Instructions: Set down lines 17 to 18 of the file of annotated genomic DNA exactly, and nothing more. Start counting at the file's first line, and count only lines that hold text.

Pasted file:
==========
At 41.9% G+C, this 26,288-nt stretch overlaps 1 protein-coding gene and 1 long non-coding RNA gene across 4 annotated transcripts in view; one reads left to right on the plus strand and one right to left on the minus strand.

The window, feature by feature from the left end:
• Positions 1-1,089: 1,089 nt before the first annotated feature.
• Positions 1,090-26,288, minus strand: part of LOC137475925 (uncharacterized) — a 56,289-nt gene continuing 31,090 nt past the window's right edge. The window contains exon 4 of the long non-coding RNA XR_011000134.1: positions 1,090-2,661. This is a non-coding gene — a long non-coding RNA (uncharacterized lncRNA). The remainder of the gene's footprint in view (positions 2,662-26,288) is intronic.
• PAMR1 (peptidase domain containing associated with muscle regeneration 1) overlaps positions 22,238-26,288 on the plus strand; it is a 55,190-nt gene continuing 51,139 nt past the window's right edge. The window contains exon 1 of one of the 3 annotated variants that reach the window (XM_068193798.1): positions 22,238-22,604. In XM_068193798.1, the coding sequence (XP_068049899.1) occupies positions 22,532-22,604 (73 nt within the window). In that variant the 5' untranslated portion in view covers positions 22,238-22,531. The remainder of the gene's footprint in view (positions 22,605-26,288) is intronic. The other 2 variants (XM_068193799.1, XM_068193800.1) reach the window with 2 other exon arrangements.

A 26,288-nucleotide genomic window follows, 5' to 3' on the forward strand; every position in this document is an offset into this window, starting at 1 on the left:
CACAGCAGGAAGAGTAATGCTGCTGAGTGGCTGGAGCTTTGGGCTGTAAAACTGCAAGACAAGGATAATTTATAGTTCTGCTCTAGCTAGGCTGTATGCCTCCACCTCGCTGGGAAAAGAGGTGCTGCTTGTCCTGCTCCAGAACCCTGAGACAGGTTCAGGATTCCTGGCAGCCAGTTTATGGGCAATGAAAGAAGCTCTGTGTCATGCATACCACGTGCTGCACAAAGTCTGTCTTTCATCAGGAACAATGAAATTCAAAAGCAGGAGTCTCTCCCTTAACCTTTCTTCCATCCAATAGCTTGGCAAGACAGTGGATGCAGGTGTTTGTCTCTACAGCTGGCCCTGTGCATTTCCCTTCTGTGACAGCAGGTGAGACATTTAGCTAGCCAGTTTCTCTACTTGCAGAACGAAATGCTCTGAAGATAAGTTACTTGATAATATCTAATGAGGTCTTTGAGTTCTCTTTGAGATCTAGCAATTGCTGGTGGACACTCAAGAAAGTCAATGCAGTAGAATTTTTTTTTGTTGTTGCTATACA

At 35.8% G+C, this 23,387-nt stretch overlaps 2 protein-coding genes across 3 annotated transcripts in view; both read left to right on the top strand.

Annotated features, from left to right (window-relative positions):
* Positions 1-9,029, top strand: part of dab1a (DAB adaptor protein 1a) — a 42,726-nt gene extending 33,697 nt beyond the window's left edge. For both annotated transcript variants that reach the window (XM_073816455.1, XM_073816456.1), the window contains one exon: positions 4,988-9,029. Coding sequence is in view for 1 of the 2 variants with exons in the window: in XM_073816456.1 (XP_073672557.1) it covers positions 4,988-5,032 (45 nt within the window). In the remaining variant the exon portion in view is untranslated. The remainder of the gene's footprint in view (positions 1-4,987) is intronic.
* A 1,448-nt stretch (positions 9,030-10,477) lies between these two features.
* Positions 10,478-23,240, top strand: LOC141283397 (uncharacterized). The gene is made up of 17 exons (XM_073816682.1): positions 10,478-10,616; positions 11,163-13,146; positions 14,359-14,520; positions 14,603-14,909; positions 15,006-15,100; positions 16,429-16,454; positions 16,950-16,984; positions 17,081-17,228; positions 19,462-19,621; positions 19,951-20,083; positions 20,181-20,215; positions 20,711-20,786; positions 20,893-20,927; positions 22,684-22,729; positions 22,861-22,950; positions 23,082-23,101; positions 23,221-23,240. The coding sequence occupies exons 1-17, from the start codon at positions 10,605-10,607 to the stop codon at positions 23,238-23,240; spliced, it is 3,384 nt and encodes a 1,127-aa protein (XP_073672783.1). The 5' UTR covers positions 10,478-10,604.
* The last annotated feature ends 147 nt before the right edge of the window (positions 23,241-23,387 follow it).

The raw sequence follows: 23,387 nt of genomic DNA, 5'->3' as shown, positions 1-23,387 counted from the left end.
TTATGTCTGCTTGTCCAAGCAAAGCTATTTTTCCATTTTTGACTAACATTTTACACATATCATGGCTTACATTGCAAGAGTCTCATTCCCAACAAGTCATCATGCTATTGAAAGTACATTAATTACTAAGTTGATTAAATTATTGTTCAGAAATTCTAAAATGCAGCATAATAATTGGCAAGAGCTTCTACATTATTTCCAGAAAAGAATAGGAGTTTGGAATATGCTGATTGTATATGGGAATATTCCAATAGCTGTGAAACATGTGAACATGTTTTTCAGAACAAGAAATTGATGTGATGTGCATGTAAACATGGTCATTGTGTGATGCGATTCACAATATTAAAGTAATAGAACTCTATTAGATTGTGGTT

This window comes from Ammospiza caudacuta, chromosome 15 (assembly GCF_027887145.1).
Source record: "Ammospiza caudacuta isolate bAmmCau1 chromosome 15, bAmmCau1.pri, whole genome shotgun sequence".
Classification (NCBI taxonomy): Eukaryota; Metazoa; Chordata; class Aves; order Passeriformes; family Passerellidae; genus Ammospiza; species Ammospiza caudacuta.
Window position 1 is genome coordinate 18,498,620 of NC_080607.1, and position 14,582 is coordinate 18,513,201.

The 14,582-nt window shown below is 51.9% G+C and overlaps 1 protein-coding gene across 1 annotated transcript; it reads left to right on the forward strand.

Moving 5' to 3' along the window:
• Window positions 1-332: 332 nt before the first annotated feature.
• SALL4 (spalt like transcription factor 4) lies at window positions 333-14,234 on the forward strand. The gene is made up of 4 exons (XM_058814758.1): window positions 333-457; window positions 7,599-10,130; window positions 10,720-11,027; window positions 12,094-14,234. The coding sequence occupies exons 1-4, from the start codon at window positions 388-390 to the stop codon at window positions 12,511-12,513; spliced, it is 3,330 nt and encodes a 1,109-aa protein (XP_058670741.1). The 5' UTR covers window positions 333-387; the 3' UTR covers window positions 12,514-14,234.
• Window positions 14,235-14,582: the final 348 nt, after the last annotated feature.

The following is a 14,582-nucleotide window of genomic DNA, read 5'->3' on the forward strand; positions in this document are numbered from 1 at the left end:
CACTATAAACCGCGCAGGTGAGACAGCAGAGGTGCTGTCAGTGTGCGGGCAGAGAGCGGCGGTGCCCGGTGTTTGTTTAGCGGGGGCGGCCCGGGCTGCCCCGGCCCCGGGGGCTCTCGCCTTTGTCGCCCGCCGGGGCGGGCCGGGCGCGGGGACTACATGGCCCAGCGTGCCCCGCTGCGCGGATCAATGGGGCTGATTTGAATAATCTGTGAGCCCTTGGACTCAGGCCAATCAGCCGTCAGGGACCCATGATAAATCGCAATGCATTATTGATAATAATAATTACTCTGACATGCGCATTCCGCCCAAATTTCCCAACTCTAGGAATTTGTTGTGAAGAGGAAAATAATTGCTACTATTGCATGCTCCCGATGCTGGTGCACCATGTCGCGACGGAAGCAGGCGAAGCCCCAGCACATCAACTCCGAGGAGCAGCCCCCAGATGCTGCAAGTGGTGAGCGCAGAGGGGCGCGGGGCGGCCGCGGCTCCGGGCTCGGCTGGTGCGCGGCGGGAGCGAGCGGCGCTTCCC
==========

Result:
Source record: "Ammospiza caudacuta isolate bAmmCau1 chromosome 15, bAmmCau1.pri, whole genome shotgun sequence".
Classification (NCBI taxonomy): Eukaryota; Metazoa; Chordata; class Aves; order Passeriformes; family Passerellidae; genus Ammospiza; species Ammospiza caudacuta.